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« spec fic: a little history | Main | down to earth »


It is 'Hola mis amigos'.

Gracias. We have duly made the correction. We were forever mixing French and Spanish during our Argentine stay, much to the confusion of the local inhabitants....

Just dropped by from a science link at DKos. Great site!

Another DKos migrant, bookmarking, intent on returning. Very nice blog.

I've come here from Kos, and I am impressed by your blog. I started college as a science major, switched to philosophy, and took three semesters of History of Science. I still love reading about science and scientists.

As Ahnold says "I'll be back." But before I leave, I want to discuss this bit:

"We experience this every day: heat cannot flow from a colder to a hotter body; a cup of coffee cools at room temperature, rather than the other way around."

Perhaps this is a quibble, but we do not experience that heat "cannot" flow fom a colder to a hotter object. We experience only hot cups of coffee cooling to room temperature.

Based on that, we may justifiably report that heat has not flowed from the colder body to the hotter. By inductive reasoning, we may predict that heat will never flow that way.

But our experience of hot coffee and induction do not prove the impossibily of heat's flowing from cooler to warmer bodies any more than our experience of swans' being white and a similar inductive leap prove the impossibility of swans' being black.

In 1697 in western Australia, Dutch explorers discovered black swans; today, Starbucks' customers all over the world await that "tiny, infinitesimal chance" that their cooling cups of java will warm themselves.

Neal is absolutely right, and had my brain been a little less fried from an all-night inter-continental flight, I might have expressed that aspect a bit more clearly. That is the fascinating thing about Boltzmann's statistical approach to entropy. His stance that the heat is only most likely to flow from a hotter body to a cooler one was considered quite radical, since implicit in those statistics is a tiny possibility that the opposite could happen. However, I should point out that this kind of statistical fluctuation is so incredibly rare that you'd need to span a time scale that is roughly the age of the universe -- if not more -- in order for this to happen. (Whether this is also true of black swans, I can't say.) Starbucks hasn't been around nearly that long -- although they're mushrooming all over the world on every street corner -- so I hope those customers are prepared for a pretty long wait. :)

String theory not only hasn't produced predictions our experiments could check, it hasn't produced any predictions whatsoever. But more to the point, here are some fun things about the statistical arrow of time that you might enjoy as well.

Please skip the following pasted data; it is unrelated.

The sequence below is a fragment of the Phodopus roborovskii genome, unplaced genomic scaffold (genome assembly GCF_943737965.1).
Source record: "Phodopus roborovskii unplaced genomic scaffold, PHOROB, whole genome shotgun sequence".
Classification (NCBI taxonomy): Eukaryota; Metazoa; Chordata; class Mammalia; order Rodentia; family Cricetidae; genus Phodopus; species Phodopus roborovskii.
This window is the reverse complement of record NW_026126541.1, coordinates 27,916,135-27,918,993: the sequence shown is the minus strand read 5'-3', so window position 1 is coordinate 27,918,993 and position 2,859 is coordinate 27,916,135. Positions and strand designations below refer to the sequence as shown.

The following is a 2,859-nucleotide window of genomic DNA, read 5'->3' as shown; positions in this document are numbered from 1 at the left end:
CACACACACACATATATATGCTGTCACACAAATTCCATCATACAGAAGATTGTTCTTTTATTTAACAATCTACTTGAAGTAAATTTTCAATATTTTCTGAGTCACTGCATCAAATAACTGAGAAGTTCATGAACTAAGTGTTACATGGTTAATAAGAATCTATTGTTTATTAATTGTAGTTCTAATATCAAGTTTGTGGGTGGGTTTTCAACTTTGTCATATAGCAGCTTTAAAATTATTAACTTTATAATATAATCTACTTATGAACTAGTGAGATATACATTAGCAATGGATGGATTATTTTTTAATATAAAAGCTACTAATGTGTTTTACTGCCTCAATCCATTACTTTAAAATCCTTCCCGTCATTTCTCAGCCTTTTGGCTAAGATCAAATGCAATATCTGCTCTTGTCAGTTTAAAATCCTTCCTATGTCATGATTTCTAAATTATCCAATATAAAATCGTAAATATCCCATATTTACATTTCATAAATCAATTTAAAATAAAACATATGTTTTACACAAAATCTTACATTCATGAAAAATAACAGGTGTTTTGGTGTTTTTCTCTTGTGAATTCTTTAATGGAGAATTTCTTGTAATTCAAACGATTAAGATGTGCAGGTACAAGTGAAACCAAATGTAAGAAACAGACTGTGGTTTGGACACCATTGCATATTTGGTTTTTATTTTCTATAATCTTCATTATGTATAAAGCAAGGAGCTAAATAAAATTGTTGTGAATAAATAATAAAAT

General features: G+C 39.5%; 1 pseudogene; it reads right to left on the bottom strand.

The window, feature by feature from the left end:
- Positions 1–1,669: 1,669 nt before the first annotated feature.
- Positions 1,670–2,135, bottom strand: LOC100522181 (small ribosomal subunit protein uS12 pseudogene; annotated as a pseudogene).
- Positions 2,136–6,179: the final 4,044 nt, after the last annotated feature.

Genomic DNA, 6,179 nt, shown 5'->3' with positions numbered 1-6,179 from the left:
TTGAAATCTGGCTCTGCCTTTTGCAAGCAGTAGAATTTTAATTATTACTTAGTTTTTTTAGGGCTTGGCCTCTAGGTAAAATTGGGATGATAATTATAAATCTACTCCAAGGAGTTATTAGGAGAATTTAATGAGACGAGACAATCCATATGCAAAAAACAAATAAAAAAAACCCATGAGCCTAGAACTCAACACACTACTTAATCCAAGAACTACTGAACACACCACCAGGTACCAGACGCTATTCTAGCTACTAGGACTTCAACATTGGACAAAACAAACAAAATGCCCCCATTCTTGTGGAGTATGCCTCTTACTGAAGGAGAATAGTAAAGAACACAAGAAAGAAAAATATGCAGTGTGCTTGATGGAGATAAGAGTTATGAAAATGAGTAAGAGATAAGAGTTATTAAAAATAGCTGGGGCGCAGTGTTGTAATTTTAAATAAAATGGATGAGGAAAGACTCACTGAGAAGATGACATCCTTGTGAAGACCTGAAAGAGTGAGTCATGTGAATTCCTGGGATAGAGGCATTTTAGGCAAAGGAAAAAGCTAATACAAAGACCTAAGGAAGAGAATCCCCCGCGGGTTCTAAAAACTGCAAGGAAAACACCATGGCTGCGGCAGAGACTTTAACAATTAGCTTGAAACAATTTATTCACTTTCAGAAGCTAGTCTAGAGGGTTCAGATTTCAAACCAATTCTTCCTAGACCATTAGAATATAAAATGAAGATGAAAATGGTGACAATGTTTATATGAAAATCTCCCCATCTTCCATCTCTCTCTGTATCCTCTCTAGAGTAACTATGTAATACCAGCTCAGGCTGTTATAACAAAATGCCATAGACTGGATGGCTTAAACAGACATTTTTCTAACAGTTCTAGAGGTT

van Kampen wrote a paper called 'Ten Theorems about Quantum Mechanical Measurements' which is available in a stripped down form in a collection of his writings for laymen called 'Views of a Physicist.' The main example from it goes like this: imagine the two slit experiment. In normal discussions, if you don't 'measure' whether the photon goes through one slit or the other, you get interference. If you do measure it, you don't. And then there is handwaving about collapse of the wave function. van Kampen puts in some physical reality: say we stick an atom in an excited state in one of the slits, but which cannot deexcite unless something distorts its electric field (like a passing particle). If the particle we shoot at the slits goes through the slit with the atom, the atom deexcites and a photon goes whizzing off. It is statistically possible for the photon to return and the atom to reexcite, just horrendously improbable. What we measure is the photon. So the states we have to talk about are not just our incident particle, but the whole system. The space of states divides into two: those in which the photon did go flying off, and those that don't, and it so happens that which slit the particle goes through is entangled with it, so we get a measurement of where it is. As with many paradoxes in probability, the problems only arise when you try to hack up the system into pieces inappropriately. Classically we can, just as the probability paradoxes go away if everything is deterministic, but in the quantum world things don't decompose the same way. Incidentally, collapse of the wave function in this case becomes a theorem: it's the proper way to decompose the spaces given the presence of a measuring apparatus.

In a similar vein, Landau and one of his students proved that in relativistic quantum mechanics, every measurement has a minimal space-time interval which it can occupy. I don't have the reference to hand, but if you look in volume 4 of Landau's Course of Theoretical Physics it's there in the first chapter, or I could dig it up if anyone's interested.

Maxwell's ideas about his demon were made precise in the 20th century, largely by Landauer from IBM's research labs. In fact, it costs entropy kT ln 2 to destroy a bit of information (and by "destroy" I mean mix off into the heat bath until it's irretrievable). These arguments apply to biological systems equally well: enzymes are generally lovely examples of Maxwell demons.